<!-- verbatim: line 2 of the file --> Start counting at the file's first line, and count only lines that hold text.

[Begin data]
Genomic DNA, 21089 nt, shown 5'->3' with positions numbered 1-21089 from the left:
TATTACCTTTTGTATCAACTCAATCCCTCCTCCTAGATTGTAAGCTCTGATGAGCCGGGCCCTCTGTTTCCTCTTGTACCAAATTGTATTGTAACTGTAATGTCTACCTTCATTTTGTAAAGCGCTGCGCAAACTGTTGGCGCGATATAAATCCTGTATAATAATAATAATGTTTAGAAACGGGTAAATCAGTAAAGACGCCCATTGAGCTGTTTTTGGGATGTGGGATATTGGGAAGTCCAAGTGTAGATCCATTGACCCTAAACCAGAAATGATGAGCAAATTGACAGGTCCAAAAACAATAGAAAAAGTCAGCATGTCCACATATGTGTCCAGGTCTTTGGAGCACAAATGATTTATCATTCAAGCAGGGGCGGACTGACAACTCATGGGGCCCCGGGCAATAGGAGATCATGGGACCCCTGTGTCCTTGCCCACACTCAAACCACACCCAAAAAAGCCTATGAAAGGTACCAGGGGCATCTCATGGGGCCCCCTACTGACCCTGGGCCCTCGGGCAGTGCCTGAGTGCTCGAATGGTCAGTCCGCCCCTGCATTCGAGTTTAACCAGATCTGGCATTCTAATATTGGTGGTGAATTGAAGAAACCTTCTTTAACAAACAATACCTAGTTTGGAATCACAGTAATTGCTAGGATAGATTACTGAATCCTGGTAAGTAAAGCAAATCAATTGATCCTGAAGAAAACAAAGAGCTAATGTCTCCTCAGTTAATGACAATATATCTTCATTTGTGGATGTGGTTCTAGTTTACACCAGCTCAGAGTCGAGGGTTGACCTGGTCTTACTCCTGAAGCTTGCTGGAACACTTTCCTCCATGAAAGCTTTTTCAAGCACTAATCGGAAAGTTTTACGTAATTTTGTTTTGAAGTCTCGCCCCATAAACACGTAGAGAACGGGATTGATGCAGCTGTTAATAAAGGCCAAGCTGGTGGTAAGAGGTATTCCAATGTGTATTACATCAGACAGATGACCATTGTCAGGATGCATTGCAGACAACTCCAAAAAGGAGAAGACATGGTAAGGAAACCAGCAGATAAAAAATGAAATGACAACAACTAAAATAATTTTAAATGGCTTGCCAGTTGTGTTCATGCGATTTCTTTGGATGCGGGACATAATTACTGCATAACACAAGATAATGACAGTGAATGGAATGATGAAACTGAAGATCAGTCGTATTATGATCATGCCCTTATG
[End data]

TATTACCTTTTGTATCAACTCAATCCCTCCTCCTAGATTGTAAGCTCTGATGAGCCGGGCCCTCTGTTTCCTCTTGTACCAAATTGTATTGTAACTGTAATGTCTACCTTCATTTTGTAAAGCGCTGCGCAAACTGTTGGCGCGATATAAATCCTGTATAATAATAATAATGTTTAGAAACGGGTAAATCAGTAAAGACGCCCATTGAGCTGTTTTTGGGATGTGGGATATTGGGAAGTCCAAGTGTAGATCCATTGACCCTAAACCAGAAATGATGAGCAAATTGACAGGTCCAAAAACAATAGAAAAAGTCAGCATGTCCACATATGTGTCCAGGTCTTTGGAGCACAAATGATTTATCATTCAAGCAGGGGCGGACTGACAACTCATGGGGCCCCGGGCAATAGGAGATCATGGGACCCCTGTGTCCTTGCCCACACTCAAACCACACCCAAAAAAGCCTATGAAAGGTACCAGGGGCATCTCATGGGGCCCCCTACTGACCCTGGGCCCTCGGGCAGTGCCTGAGTGCTCGAATGGTCAGTCCGCCCCTGCATTCGAGTTTAACCAGATCTGGCATTCTAATATTGGTGGTGAATTGAAGAAACCTTCTTTAACAAACAATACCTAGTTTGGAATCACAGTAATTGCTAGGATAGATTACTGAATCCTGGTAAGTAAAGCAAATCAATTGATCCTGAAGAAAACAAAGAGCTAATGTCTCCTCAGTTAATGACAATATATCTTCATTTGTGGATGTGGTTCTAGTTTACACCAGCTCAGAGTCGAGGGTTGACCTGGTCTTACTCCTGAAGCTTGCTGGAACACTTTCCTCCATGAAAGCTTTTTCAAGCACTAATCGGAAAGTTTTACGTAATTTTGTTTTGAAGTCTCGCCCCATAAACACGTAGAGAACGGGATTGATGCAGCTGTTAATAAAGGCCAAGCTGGTGGTAAGAGGTATTCCAATGTGTATTACATCAGACAGATGACCATTGTCAGGATGCATTGCAGACAACTCCAAAAAGGAGAAGACATGGTAAGGAAACCAGCAGATAAAAAATGAAATGACAACAACTAAAATAATTTTAAATGGCTTGCCAGTTGTGTTCATGCGATTTCTTTGGATGCGGGACATAATTACTGCATAACACAAGATAATGACAGTGAATGGAATGATGAAACTGAAGATCAGTCGTATTATGATCATGCCCTTATG